Flying up in the lofty blue skies, the doves and hawks are locking talons over economic policy; on the open plain of the markets the bulls are battling the bears; and on the mean city streets the fat cats are being told to forget the cream of the Christmas bonus.
Look carefully at the commercial savannah and you might also see a new species, the leaping gazelles.
In the corridors of Whitehall these creatures are creating quite a stir and the hope is that they are the express route to the Chancellor’s much hailed “enterprise-led recovery”.
High growth and owner managed, the gazelles are energetic young businesses – and the point I would emphasise is that they’re young, not small.
So, forget struggling startups or sluggish ageing businesses. These enterprises are the fresh faces that are turning downturn into their own personal upturn and they’re moving fast.
Adaptable and astute, the gazelles are using the barren commercial vista to create the conditions for growth. This means exploiting low barriers to entry and leaping over weakened competition.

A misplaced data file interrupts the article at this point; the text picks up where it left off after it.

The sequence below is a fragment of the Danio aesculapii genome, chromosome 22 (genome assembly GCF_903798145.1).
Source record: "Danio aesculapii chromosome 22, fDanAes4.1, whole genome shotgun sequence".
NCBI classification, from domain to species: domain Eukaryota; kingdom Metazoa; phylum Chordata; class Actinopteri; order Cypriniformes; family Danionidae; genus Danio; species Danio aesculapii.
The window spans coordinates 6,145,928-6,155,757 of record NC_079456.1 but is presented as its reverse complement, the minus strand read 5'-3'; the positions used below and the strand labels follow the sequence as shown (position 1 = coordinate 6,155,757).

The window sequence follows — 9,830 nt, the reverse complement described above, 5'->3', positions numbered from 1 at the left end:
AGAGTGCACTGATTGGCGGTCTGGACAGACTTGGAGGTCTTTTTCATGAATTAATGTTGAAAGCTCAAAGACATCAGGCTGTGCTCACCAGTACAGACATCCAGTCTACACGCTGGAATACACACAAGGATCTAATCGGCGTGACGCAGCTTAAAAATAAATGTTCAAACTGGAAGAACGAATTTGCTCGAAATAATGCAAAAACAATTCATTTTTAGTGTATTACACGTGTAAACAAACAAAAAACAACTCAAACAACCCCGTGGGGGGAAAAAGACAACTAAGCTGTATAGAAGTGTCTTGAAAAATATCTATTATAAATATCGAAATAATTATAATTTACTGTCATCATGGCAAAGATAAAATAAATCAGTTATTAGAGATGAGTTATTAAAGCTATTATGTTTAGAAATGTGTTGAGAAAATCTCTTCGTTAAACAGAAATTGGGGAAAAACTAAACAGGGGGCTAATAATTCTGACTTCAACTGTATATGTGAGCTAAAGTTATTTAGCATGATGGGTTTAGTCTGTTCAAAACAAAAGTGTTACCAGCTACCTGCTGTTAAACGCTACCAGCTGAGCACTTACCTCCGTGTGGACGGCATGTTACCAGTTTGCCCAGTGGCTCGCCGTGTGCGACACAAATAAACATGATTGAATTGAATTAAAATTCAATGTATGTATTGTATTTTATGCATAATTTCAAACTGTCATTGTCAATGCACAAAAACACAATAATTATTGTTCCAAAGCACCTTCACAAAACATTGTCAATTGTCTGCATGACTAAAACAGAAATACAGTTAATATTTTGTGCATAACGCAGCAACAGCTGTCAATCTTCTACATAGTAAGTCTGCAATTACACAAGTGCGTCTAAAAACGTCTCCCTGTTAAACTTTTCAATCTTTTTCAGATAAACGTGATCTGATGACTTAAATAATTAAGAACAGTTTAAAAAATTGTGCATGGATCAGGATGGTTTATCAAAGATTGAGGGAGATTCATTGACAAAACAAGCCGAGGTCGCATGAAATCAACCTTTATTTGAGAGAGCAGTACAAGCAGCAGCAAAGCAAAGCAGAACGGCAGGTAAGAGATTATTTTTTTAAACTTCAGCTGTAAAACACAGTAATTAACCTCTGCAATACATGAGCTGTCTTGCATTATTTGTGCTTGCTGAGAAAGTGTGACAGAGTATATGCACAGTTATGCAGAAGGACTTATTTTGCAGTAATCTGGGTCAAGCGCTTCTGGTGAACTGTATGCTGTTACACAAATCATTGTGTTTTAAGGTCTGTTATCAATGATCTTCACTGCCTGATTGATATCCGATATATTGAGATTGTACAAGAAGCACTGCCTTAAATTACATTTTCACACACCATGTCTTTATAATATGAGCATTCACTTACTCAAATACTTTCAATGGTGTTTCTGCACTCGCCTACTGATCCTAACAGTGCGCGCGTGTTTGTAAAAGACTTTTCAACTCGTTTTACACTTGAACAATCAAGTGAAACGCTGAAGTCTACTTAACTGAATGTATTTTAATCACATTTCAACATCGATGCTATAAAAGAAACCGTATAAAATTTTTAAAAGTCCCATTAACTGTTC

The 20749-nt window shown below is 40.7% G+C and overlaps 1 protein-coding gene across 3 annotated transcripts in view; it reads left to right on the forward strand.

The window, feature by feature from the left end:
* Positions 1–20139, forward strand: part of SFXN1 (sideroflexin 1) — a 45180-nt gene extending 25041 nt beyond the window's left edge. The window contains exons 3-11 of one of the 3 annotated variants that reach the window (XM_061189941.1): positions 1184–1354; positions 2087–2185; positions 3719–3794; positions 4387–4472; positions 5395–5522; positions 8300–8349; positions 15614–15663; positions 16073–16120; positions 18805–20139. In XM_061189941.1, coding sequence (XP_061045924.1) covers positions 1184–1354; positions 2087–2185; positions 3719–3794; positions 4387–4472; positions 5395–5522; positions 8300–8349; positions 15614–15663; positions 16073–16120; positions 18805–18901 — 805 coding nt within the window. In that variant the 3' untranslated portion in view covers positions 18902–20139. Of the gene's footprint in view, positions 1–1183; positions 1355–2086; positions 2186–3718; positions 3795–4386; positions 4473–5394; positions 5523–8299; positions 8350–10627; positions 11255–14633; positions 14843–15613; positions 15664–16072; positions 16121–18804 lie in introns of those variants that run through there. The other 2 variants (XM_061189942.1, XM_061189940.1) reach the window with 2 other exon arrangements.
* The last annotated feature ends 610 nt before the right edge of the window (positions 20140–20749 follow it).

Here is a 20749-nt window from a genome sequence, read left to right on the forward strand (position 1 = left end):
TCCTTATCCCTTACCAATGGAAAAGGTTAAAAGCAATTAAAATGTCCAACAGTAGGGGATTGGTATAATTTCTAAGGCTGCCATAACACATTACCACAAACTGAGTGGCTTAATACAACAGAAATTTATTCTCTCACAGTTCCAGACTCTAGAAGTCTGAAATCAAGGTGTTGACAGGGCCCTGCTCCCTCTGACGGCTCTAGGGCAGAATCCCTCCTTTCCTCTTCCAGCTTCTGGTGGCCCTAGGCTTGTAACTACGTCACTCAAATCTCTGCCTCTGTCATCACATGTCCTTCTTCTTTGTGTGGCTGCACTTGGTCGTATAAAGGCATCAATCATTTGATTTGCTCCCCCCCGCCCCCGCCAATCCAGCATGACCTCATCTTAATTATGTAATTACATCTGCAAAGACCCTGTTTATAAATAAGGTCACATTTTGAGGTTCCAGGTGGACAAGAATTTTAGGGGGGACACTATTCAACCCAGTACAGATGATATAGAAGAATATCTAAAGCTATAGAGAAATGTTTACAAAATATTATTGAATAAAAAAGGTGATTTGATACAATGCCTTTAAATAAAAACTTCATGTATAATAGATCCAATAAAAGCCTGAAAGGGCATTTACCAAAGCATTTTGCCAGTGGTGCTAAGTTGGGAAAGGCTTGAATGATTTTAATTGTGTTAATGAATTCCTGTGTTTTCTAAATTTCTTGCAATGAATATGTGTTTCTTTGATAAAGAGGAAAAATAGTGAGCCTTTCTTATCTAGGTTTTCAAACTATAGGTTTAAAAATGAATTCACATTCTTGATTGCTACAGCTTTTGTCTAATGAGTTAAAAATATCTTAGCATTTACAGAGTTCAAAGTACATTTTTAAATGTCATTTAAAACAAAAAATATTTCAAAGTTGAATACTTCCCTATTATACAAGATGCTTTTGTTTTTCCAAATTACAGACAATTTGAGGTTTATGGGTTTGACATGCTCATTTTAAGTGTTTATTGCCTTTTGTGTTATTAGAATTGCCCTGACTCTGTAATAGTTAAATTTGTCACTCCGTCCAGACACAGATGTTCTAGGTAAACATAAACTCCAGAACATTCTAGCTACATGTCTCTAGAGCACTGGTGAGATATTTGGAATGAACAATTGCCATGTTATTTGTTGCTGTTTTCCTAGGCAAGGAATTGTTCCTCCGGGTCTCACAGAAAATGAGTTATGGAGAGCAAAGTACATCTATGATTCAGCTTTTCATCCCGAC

They may be in relative infancy now but make no mistake, these young businesses see themselves as the heirs to Apple or Google, who also started life as gazelles.
In the depths of the early 1970’s recession it was a young Bill Gates who was the agile opportunist of his time when he founded the fledgling Microsoft. The US has become a hotbed for this sort of business – just look at what Facebook, Twitter and Groupon have achieved in the past five years.
On this side of the pond, the UK is beginning to create the conditions for its own herd of successful young businesses.
Keep reading on page two, below.